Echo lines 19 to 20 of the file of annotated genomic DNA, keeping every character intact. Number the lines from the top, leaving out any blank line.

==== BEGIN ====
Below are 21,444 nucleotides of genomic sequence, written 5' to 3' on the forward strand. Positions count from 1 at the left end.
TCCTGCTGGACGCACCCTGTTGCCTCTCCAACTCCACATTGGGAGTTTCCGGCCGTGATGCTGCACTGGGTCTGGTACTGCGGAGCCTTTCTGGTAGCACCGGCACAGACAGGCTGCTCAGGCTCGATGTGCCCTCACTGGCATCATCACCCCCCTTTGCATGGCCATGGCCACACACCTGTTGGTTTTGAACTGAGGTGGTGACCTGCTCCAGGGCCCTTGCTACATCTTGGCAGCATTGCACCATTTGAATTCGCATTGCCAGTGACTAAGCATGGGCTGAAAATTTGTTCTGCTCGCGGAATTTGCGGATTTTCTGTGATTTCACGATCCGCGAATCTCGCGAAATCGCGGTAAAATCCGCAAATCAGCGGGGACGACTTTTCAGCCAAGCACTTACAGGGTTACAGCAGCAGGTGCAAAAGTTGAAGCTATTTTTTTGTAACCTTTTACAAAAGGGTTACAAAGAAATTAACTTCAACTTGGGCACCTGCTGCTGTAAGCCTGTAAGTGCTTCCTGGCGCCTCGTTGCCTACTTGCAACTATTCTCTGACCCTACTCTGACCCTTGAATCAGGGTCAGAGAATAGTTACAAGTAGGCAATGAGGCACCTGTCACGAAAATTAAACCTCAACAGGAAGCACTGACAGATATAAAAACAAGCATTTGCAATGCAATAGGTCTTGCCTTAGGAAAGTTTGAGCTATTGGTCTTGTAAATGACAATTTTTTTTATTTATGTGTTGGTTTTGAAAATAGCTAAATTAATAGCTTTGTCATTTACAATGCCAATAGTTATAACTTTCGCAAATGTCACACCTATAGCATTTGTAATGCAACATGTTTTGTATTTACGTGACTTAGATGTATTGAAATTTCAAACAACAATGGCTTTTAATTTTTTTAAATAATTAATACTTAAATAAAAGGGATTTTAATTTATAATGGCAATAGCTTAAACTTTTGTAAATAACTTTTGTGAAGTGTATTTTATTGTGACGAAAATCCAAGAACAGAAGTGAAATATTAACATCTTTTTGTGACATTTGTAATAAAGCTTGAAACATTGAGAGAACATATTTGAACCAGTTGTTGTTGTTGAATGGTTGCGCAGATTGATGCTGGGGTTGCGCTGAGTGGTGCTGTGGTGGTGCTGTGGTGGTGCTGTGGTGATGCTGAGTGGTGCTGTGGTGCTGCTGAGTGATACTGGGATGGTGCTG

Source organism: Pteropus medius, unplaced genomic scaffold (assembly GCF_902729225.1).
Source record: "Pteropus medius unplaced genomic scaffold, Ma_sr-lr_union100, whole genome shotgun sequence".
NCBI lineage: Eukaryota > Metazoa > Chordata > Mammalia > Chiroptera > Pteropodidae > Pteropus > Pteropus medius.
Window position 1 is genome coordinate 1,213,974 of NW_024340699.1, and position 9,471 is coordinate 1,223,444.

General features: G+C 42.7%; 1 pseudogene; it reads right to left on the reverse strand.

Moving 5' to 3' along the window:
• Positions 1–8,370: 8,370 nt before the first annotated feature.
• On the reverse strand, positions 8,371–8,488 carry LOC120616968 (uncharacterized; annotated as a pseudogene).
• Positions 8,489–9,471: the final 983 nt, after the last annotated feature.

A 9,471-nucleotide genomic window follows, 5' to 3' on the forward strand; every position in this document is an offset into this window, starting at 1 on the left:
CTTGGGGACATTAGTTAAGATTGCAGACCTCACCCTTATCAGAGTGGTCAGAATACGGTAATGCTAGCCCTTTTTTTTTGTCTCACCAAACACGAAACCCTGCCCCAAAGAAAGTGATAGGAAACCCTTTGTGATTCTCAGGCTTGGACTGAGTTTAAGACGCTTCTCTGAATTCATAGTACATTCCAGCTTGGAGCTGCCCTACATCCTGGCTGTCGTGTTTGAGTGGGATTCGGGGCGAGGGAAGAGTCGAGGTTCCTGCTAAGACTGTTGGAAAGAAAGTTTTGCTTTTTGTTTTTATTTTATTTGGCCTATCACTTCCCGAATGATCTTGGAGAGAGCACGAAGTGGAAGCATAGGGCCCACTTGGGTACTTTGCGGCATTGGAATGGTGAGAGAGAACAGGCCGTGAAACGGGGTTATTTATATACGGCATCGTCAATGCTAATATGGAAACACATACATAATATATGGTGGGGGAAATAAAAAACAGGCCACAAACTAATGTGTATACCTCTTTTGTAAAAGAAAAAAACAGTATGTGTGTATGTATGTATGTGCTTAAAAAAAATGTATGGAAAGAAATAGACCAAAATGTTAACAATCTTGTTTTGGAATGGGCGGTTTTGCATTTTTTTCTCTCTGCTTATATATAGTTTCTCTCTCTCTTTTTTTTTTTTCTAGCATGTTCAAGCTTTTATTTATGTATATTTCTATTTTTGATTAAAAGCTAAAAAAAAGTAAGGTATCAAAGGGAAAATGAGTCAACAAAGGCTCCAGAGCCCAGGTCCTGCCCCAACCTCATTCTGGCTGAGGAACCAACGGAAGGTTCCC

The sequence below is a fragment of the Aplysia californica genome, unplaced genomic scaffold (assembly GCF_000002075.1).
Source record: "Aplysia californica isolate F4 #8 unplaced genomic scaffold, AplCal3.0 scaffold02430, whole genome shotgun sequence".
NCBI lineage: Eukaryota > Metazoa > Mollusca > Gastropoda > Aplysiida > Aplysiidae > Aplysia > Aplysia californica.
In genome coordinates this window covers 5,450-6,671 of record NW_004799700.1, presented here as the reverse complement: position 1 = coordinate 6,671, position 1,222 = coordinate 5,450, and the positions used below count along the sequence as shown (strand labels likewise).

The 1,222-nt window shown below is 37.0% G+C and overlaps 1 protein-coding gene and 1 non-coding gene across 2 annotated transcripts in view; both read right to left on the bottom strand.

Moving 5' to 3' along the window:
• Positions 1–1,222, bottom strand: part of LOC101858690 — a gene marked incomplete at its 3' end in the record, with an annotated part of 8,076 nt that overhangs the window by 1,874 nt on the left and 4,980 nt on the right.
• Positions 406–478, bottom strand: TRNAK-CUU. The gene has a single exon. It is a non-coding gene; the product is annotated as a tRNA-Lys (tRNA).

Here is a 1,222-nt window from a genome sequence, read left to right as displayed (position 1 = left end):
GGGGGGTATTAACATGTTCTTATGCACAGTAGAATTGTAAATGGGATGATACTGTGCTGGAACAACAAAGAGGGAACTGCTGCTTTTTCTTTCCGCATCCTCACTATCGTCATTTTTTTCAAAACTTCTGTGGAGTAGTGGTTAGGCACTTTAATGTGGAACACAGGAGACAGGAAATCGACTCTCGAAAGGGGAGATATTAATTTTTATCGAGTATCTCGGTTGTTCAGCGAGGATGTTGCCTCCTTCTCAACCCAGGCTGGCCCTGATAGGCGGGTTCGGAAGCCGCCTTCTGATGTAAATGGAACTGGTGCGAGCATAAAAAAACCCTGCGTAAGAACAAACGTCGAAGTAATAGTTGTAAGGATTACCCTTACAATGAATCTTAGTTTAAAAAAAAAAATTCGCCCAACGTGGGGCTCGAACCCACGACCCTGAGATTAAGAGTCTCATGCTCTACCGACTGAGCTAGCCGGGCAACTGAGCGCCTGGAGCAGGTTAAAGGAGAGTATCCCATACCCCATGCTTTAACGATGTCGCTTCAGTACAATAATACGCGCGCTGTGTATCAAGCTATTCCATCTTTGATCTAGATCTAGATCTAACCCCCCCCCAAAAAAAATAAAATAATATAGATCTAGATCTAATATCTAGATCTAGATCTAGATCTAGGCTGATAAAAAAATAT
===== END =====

Moving 5' to 3' along the window:
• Positions 1–1,222, bottom strand: part of LOC101858690 — a gene marked incomplete at its 3' end in the record, with an annotated part of 8,076 nt that overhangs the window by 1,874 nt on the left and 4,980 nt on the right.